As a side note, the internet seems to think that Zenyatta should use Rowlet, but since they're not available yet, according to my rules, it can't. I couldn't pass up sharing this artwork, though.
Lead Pokémon: Medicham (#308)
Reason: Zenyatta uses both its advanced mental capacity and its knowledge of physiology to make itself one of the more dangerous Support classes to play against. It can deal considerably more damage than any of the other Supports, and there's no damage falloff when it throws its prayer beads at long range, meaning it can stay behind its more durable teammates. Medicham shares a body type and appears to share some of the Jieba marks (Scroll to entry 2) that Zenyatta has on its own frame. Its typing also allows it to combine spirituality (Psychic) with physicality, (Fighting) much like a Shaolin monk. Medicham can Mega evolve and gains spirit arms like its master when it does so, making it another option for Zenyatta. However, Pokémon teams are limited to one Mega evolution per battle. Zenyatta could decide to give both Medicham and Alakazam their respective Mega stones and decide which to power up based on what it's facing.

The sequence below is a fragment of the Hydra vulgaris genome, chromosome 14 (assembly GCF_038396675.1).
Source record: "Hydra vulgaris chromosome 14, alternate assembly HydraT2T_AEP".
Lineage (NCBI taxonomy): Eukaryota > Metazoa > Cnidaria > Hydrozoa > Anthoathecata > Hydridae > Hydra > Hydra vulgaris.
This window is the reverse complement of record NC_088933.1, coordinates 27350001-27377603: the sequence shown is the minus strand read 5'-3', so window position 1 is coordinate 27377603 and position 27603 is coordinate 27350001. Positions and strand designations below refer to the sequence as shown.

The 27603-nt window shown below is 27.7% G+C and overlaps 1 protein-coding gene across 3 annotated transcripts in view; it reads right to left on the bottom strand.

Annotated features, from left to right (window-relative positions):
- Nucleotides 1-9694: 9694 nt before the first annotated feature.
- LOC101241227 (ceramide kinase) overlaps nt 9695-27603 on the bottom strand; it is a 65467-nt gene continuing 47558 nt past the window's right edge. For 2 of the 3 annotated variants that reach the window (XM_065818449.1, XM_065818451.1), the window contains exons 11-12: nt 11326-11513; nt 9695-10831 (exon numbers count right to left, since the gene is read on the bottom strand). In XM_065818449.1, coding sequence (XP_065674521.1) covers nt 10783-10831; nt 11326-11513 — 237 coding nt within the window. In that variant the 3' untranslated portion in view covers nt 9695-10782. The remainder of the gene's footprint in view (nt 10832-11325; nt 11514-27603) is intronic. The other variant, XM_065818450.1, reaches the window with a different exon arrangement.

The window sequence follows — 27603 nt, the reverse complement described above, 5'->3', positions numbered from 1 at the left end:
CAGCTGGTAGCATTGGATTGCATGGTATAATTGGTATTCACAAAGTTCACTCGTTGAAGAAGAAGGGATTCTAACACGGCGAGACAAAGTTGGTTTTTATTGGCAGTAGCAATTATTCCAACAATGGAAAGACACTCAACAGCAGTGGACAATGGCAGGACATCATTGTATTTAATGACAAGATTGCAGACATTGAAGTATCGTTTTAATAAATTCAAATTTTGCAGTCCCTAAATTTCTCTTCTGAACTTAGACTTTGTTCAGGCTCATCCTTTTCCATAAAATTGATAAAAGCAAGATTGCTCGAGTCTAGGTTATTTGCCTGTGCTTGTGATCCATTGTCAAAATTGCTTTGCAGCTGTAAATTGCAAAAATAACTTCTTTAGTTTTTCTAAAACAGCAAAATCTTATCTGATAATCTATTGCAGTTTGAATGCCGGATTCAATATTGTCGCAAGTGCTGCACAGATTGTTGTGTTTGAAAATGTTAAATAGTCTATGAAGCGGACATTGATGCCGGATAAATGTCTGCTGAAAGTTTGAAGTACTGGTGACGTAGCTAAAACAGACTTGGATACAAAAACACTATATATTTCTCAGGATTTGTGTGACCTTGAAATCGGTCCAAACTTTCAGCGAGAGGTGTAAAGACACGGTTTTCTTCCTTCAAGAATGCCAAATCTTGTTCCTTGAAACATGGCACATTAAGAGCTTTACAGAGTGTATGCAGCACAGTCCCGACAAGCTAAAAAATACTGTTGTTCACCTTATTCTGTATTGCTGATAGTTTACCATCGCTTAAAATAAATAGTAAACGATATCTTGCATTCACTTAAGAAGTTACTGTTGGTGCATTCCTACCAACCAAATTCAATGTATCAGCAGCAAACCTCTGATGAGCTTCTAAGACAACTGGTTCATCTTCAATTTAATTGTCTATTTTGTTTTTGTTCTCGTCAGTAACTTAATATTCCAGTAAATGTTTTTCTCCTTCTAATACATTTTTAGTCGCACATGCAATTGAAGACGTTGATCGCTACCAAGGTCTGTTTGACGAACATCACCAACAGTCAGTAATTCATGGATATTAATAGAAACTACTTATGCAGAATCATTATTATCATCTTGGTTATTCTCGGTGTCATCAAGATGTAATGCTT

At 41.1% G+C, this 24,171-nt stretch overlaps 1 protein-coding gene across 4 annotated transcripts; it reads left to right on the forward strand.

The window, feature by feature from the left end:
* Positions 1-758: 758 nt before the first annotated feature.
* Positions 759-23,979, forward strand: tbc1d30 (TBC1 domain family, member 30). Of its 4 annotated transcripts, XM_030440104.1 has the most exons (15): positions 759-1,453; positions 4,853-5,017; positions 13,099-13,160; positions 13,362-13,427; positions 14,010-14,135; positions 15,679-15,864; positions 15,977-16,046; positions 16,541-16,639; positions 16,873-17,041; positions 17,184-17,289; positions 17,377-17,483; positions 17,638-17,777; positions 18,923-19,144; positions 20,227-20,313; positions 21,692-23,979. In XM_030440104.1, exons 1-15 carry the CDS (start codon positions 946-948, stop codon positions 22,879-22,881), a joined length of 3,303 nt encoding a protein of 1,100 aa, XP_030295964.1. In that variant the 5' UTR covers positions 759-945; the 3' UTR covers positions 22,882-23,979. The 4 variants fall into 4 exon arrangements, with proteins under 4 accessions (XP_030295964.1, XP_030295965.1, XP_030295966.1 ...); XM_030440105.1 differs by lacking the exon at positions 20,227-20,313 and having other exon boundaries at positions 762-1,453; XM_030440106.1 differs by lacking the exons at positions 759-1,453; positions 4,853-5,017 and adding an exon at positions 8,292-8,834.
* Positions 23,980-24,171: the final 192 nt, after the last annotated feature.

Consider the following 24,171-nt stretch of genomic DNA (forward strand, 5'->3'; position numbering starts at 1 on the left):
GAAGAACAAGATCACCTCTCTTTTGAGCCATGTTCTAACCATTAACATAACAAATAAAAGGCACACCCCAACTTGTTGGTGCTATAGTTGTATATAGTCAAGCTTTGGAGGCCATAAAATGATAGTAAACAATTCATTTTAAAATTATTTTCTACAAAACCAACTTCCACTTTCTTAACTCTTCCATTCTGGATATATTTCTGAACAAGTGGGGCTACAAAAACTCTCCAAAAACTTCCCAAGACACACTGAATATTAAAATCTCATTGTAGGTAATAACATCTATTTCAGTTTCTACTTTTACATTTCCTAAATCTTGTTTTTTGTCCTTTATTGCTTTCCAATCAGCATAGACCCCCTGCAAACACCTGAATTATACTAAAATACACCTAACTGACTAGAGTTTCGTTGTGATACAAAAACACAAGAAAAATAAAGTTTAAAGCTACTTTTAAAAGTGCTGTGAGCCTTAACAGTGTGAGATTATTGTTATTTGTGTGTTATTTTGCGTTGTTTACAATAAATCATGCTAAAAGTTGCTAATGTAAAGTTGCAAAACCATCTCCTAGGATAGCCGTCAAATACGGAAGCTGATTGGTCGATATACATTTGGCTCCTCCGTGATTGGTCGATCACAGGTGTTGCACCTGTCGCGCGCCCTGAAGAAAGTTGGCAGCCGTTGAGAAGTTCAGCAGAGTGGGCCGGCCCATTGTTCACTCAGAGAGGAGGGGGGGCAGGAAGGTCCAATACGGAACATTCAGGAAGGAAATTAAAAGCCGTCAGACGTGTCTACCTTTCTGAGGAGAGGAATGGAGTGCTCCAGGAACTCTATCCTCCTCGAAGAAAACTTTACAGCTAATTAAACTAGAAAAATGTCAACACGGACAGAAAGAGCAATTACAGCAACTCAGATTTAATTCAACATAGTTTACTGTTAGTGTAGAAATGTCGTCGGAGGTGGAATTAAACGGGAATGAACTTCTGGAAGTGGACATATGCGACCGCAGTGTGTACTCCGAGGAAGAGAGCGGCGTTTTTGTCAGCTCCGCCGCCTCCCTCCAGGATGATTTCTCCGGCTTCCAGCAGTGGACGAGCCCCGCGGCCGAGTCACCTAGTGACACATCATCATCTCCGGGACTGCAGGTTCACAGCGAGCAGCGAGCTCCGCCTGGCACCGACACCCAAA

Support Pokémon: Registeel (#379)
Reason: Although Zenyatta is a spiritual leader, it's important to remember that it was built, not born. Registeel serves as Zenyatta's tie to the machine world as it, too is a Steel body animated by some divine force. Like Zenyatta and Medicham, Registeel also appears to have several Jieba marks on its forehead, though these may just be ocular inputs.
Finisher: Mega Alakazam (#065)
Reason: Zenyatta's Mala beads use either its spiritual energy or some advanced form of antigravity to levitate close to Zenyatta's body, allowing it to select the one it needs quickly. Mega Alakazam has embraced the realm of the spirit entirely, gaining a flowing white beard and the ability to levitate both itself and its trademark spoons. It also gains the ability Trace, allowing it to experience another creature's ability for itself.